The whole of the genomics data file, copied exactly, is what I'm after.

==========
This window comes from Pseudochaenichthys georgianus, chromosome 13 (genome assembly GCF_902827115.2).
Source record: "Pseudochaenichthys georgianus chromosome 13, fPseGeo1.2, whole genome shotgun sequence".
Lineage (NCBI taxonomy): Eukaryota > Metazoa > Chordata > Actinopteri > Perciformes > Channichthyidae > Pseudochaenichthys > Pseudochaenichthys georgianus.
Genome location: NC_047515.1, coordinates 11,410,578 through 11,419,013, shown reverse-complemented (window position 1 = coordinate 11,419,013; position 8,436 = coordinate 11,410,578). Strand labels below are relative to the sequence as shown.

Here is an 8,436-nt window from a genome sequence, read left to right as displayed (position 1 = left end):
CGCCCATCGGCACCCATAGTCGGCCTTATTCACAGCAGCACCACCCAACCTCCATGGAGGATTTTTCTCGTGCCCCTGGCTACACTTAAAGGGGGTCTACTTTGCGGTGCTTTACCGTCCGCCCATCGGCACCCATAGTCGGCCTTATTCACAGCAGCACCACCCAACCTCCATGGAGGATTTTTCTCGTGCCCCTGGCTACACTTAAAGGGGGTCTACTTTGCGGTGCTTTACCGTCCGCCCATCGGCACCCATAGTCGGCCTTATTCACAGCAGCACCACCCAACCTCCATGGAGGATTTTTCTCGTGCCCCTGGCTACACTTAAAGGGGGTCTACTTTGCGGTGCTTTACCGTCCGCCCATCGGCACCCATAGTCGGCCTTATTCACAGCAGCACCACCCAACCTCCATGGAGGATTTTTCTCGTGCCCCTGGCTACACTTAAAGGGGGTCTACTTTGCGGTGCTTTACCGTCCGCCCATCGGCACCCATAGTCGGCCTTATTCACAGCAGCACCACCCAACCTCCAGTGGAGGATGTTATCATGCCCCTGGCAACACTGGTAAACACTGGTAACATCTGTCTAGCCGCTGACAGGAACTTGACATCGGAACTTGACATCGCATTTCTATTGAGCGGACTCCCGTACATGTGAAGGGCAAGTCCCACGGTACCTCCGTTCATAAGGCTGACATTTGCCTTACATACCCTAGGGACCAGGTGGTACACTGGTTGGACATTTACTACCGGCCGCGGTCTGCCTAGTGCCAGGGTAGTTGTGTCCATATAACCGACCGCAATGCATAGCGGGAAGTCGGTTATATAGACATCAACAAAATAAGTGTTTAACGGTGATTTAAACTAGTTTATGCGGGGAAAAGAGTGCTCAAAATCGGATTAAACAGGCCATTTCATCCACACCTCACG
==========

This window comes from Pseudochaenichthys georgianus, chromosome 13 (genome assembly GCF_902827115.2).
Source record: "Pseudochaenichthys georgianus chromosome 13, fPseGeo1.2, whole genome shotgun sequence".
Lineage (NCBI taxonomy): Eukaryota > Metazoa > Chordata > Actinopteri > Perciformes > Channichthyidae > Pseudochaenichthys > Pseudochaenichthys georgianus.
Genome location: NC_047515.1, coordinates 11,410,578 through 11,419,013, shown reverse-complemented (window position 1 = coordinate 11,419,013; position 8,436 = coordinate 11,410,578). Strand labels below are relative to the sequence as shown.

Here is an 8,436-nt window from a genome sequence, read left to right as displayed (position 1 = left end):
CGCCCATCGGCACCCATAGTCGGCCTTATTCACAGCAGCACCACCCAACCTCCATGGAGGATTTTTCTCGTGCCCCTGGCTACACTTAAAGGGGGTCTACTTTGCGGTGCTTTACCGTCCGCCCATCGGCACCCATAGTCGGCCTTATTCACAGCAGCACCACCCAACCTCCATGGAGGATTTTTCTCGTGCCCCTGGCTACACTTAAAGGGGGTCTACTTTGCGGTGCTTTACCGTCCGCCCATCGGCACCCATAGTCGGCCTTATTCACAGCAGCACCACCCAACCTCCATGGAGGATTTTTCTCGTGCCCCTGGCTACACTTAAAGGGGGTCTACTTTGCGGTGCTTTACCGTCCGCCCATCGGCACCCATAGTCGGCCTTATTCACAGCAGCACCACCCAACCTCCATGGAGGATTTTTCTCGTGCCCCTGGCTACACTTAAAGGGGGTCTACTTTGCGGTGCTTTACCGTCCGCCCATCGGCACCCATAGTCGGCCTTATTCACAGCAGCACCACCCAACCTCCAGTGGAGGATGTTATCATGCCCCTGGCAACACTGGTAAACACTGGTAACATCTGTCTAGCCGCTGACAGGAACTTGACATCGGAACTTGACATCGCATTTCTATTGAGCGGACTCCCGTACATGTGAAGGGCAAGTCCCACGGTACCTCCGTTCATAAGGCTGACATTTGCCTTACATACCCTAGGGACCAGGTGGTACACTGGTTGGACATTTACTACCGGCCGCGGTCTGCCTAGTGCCAGGGTAGTTGTGTCCATATAACCGACCGCAATGCATAGCGGGAAGTCGGTTATATAGACATCAACAAAATAAGTGTTTAACGGTGATTTAAACTAGTTTATGCGGGGAAAAGAGTGCTCAAAATCGGATTAAACAGGCCATTTCATCCACACCTCACG